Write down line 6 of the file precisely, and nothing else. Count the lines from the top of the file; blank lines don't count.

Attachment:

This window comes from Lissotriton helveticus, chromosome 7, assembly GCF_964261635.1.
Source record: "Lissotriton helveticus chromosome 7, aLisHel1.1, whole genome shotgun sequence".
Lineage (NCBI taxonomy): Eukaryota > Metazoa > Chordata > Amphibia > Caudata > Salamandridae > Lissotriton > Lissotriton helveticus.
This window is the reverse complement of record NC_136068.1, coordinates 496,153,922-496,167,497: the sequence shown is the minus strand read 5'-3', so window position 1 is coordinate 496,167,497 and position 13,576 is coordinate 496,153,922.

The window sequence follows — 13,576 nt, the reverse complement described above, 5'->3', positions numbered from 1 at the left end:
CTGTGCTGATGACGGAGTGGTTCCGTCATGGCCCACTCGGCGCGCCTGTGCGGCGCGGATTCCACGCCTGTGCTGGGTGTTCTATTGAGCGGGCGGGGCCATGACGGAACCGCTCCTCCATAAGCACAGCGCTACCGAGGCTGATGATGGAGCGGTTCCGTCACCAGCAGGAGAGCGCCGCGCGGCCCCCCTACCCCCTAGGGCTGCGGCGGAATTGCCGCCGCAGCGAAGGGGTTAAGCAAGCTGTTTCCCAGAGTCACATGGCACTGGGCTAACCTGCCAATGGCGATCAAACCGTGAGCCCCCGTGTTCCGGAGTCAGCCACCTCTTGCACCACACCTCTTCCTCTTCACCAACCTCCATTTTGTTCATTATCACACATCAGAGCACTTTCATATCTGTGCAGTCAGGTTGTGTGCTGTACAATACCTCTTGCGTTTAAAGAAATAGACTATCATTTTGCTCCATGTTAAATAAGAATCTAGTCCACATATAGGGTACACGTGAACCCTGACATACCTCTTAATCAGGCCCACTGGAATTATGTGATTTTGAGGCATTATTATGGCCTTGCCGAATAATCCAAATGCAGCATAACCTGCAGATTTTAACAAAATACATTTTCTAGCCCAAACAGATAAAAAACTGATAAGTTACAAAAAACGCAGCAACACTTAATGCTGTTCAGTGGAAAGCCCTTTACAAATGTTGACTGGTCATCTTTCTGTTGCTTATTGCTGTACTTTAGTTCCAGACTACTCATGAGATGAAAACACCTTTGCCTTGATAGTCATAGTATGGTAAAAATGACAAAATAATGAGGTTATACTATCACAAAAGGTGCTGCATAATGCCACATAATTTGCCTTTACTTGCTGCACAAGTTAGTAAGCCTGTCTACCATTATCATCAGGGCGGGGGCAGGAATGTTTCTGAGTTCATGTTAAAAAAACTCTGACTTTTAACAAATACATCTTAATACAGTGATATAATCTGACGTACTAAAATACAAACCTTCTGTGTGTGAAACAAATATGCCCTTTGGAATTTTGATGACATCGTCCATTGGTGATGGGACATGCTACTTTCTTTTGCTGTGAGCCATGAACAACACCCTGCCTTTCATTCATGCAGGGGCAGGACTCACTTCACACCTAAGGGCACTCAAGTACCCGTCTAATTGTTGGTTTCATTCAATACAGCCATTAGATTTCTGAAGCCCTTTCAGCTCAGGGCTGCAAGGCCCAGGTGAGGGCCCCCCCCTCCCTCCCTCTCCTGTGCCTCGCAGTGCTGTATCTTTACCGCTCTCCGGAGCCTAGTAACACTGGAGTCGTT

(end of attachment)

CTGTGCTGATGACGGAGTGGTTCCGTCATGGCCCACTCGGCGCGCCTGTGCGGCGCGGATTCCACGCCTGTGCTGGGTGTTCTATTGAGCGGGCGGGGCCATGACGGAACCGCTCCTCCATAAGCACAGCGCTACCGAGGCTGATGATGGAGCGGTTCCGTCACCAGCAGGAGAGCGCCGCGCGGCCCCCCTACCCCCTAGGGCTGCGGCGGAATTGCCGCCGCAGCGAAGGGGTTAAGCAAGCTGTTTCCCAGAGTCACATGGCACTGGGCTAACCTGCCAATGGCGATCAAACCGTGAGCCCCCGTGTTCCGGAGTCAGCCACCTCTTGCACCACACCTCTTCCTCTTCACCAACCTCCATTTTGTTCATTATCACACATCAGAGCACTTTCATATCTGTGCAGTCAGGTTGTGTGCTGTACAATACCTCTTGCGTTTAAAGAAATAGACTATCATTTTGCTCCATGTTAAATAAGAATCTAGTCCACATATAGGGTACACGTGAACCCTGACATACCTCTTAATCAGGCCCACTGGAATTATGTGATTTTGAGGCATTATTATGGCCTTGCCGAATAATCCAAATGCAGCATAACCTGCAGATTTTAACAAAATACATTTTCTAGCCCAAACAGATAAAAAACTGATAAGTTACAAAAAACGCAGCAACACTTAATGCTGTTCAGTGGAAAGCCCTTTACAAATGTTGACTGGTCATCTTTCTGTTGCTTATTGCTGTACTTTAGTTCCAGACTACTCATGAGATGAAAACACCTTTGCCTTGATAGTCATAGTATGGTAAAAATGACAAAATAATGAGGTTATACTATCACAAAAGGTGCTGCATAATGCCACATAATTTGCCTTTACTTGCTGCACAAGTTAGTAAGCCTGTCTACCATTATCATCAGGGCGGGGGCAGGAATGTTTCTGAGTTCATGTTAAAAAAACTCTGACTTTTAACAAATACATCTTAATACAGTGATATAATCTGACGTACTAAAATACAAACCTTCTGTGTGTGAAACAAATATGCCCTTTGGAATTTTGATGACATCGTCCATTGGTGATGGGACATGCTACTTTCTTTTGCTGTGAGCCATGAACAACACCCTGCCTTTCATTCATGCAGGGGCAGGACTCACTTCACACCTAAGGGCACTCAAGTACCCGTCTAATTGTTGGTTTCATTCAATACAGCCATTAGATTTCTGAAGCCCTTTCAGCTCAGGGCTGCAAGGCCCAGGTGAGGGCCCCCCCCTCCCTCCCTCTCCTGTGCCTCGCAGTGCTGTATCTTTACCGCTCTCCGGAGCCTAGTAACACTGGAGTCGTT